180_straw_cross_join

I cut the final pattern for the straw and test fit it in the cup:

190_sraw_cross_inserted

So far so good.

The next bit was tricky, and unfortunately I didn’t take too many pics during the process. I had to make strips of paper to wrap around the straw skeleton. I knew the radius and I found the circumference with π*Diameter. (yay, math!) I cut strips of poster board as wide as the circumference so they would wrap around and match edges perfectly at the seam. I taped them on the inside since I didn’t want any visible tape or joinery work anywhere.

Next was getting the angle right. I’m sure I could have mathematically solved the pattern to draw, but I didn’t have a protractor anything to measure my impromptu angle with, so I eyeballed it. I slid one tube on, trimmed it on the fly, then slid another tube on the other half of the bent straw. I trimmed, removed, trimmed more, reattached, and repeated this process until I had roughly deduced the curve that needed to be cut.

Using a fresh tube I traced and cut out exactly that pattern. I put some triangle tabs on the top to tuck under the other tube and provide a place to glue.

200_straw_wrappers

I slid the tubes on the assembly and used the roll of tape to cut out a circle of black construction paper to hide the inside of the straw assembly. All done, the straw looked like this, before paint:

210_straw_wrapped

And it looked pretty sharp when mounted to the cup skeleton:

220_wrapped_straw_inserted

I used the bowl to trace a circle of poster board and cut the appropriate notch holes for the straw mount assembly. I used black sharpie to draw the liquid ripples Cuphead has. This top-layer hid all the joinery and gave the top of the cup a finished surface.

230_top_pattern_cut_and_drawn

Next was to wrap the cup skeleton in poster board. I didn’t have poster board pieces wide enough to wrap the entire circumference of the head, so I had to use two pieces.

240_wrapping_head

The first one used the entire width, and I calculated the remaining space to fit for the second:

250_head_fully_wrapped

Now it was time to figure out how to attach the bowl on the bottom. I cut a bunch of triangle tabs out of the head’s walls, since these would be able to be curved and glued to the inside of the bowl:

260_spikes_cut

I taped the triangles on to the bowl to do a quick test-fit to make sure the bowl and head would fit me well before gluing everything down:

270_spikes_glued_in

I didn’t take any pictures of the next steps as I was in the zone and kinda rushed – it was almost time to go out. I glued the bowl to the triangle flaps and test fit the costume. I held a sharpie under the mask and with one eye closed at a time, determined the centers of my eyes. I used these marks to decide where I wanted the classic cartoon “pacman” style eyes to be cut. I penciled them in and started cutting.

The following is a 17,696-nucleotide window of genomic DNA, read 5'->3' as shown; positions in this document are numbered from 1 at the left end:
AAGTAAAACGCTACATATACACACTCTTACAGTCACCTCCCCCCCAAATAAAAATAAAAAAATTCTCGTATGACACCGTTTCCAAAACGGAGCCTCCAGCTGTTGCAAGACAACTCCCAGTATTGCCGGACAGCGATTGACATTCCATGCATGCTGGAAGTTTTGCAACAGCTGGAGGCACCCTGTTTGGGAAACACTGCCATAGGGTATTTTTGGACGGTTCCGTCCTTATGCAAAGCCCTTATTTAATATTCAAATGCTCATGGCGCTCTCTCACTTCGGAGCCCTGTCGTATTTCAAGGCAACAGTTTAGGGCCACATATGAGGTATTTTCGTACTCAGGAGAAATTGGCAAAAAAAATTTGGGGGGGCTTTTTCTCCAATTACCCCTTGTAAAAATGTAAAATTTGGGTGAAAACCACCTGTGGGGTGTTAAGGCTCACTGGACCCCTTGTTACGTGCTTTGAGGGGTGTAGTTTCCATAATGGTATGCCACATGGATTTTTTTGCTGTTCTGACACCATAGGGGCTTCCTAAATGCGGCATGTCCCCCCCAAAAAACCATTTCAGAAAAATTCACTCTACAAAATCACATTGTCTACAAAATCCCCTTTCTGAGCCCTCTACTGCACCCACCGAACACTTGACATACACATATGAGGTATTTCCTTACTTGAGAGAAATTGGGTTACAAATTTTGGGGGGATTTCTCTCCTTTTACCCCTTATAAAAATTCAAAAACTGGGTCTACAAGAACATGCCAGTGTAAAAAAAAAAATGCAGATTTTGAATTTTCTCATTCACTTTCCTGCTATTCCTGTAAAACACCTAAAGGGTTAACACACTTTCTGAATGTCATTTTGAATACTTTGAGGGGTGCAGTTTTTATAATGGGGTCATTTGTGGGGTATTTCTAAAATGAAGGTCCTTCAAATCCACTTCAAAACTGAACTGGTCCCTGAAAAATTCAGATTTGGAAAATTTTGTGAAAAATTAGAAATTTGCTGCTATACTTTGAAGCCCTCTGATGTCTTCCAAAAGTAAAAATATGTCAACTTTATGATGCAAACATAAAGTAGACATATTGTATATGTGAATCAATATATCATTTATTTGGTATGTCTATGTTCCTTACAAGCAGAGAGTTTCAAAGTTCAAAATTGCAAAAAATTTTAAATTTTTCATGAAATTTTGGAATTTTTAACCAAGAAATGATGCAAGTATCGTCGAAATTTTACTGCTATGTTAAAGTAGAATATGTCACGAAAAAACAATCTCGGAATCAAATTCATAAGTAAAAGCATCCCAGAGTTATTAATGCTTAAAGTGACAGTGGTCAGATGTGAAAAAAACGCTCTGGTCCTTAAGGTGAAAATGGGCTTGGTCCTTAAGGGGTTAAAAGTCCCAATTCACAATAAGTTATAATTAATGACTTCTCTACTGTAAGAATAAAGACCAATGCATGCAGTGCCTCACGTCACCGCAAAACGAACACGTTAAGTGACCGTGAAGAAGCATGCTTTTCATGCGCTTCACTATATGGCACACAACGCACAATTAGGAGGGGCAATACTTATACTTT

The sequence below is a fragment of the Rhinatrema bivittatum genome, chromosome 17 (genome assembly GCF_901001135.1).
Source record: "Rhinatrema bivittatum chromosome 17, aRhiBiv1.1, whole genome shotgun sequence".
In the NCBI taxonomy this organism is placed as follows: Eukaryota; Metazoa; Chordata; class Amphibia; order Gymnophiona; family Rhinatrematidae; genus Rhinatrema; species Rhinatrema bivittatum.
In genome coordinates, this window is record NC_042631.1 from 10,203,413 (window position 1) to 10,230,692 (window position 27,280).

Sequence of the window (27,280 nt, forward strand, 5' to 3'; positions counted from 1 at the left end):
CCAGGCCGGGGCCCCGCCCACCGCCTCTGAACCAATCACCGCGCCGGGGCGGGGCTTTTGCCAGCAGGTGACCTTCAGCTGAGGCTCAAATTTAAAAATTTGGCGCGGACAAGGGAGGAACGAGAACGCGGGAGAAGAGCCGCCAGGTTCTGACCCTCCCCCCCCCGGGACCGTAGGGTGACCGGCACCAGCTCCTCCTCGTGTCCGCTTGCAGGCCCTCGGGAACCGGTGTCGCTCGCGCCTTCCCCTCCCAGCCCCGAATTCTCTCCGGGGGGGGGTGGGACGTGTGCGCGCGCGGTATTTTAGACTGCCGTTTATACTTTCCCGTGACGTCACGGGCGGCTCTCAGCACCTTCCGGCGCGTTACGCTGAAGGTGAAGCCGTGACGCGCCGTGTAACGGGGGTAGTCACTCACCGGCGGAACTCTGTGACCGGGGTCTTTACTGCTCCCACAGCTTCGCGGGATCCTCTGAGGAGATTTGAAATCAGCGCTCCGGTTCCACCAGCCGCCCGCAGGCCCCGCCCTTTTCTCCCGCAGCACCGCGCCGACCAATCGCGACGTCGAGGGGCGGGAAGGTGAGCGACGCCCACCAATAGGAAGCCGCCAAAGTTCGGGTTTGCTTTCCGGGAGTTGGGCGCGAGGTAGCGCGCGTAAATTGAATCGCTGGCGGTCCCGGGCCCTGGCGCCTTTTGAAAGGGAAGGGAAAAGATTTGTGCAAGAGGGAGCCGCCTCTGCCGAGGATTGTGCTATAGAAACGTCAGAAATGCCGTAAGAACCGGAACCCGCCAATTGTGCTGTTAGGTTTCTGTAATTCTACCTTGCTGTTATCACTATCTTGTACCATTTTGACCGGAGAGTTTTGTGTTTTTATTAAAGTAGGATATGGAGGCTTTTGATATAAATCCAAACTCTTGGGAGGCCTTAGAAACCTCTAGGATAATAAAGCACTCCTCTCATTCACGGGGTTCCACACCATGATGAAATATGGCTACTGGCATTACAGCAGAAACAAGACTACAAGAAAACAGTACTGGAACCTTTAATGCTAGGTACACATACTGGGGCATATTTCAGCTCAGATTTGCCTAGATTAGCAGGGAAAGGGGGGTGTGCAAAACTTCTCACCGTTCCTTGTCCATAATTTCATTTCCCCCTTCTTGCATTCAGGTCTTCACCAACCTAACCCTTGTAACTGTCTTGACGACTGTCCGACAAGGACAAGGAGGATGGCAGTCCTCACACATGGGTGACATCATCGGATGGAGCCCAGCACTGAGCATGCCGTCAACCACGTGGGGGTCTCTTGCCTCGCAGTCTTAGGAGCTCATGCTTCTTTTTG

Once I had eye holes, I drew on the eye outlines, and painted the red stripes on the straw.

For the nose, I had previously purchased a charity red-nose from Duane Reed (Wallgreens) a couple years ago. I knew it would be the perfect nose – so a little hot glue and I had a nice shiny red nose.

The costume was now almost complete. From the front:

280_finished_front

I realized I had forgotten a cup-handle. If I had more time I would have experimented with making a 3D cylindrical one. But I settled for a 2d handle cut from foam-core. The head-assembly was now complete! From the back:

290_finished_back

I quickly ran to Telco, a local NYC discount clothing store near my house. I needed some bright red pants, so I grabbed a couple pairs. I didn’t even bother test fitting them, as I would later return the ones I liked less (or didn’t fit!). I also grabbed a black long sleeve shirt in my size. It was done. The final head-assembly, shirt, pants, and gloves.

300_complete_costume

Here’s a shot of me at Barcade, about to play one of the games that Cuphead was inspired by – Metal Slug.

310_metal_slug

We went out Saturday night – some people who recognized the costume loved it, while others were confused. They thought I was Dr. Sueses Cat in the Hat, or they thought I was a cup of hot chocolate or something. Either way, was fun, and a surprising amount of people recognized my costume for a game that had barely just come out. It is, however, pretty popular online.

I went to the annual village Halloween parade with the costume on, and even more people recognized it – good times. I’ll post pictures from the parade as I find them on social media.

All in all, this was a four-hour frenzy of construction and on-the-fly decision making. But I’m happy with how it came out! Also, I purposefully left my mouth un-decorated so people could hear me and I could eat/drink without taking it off. Hopefully I can find something fun to build for next year… 😀

 

November 2, 2017 at 4:15 am | Other Projects

 

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© Greg Miller, 2009-2017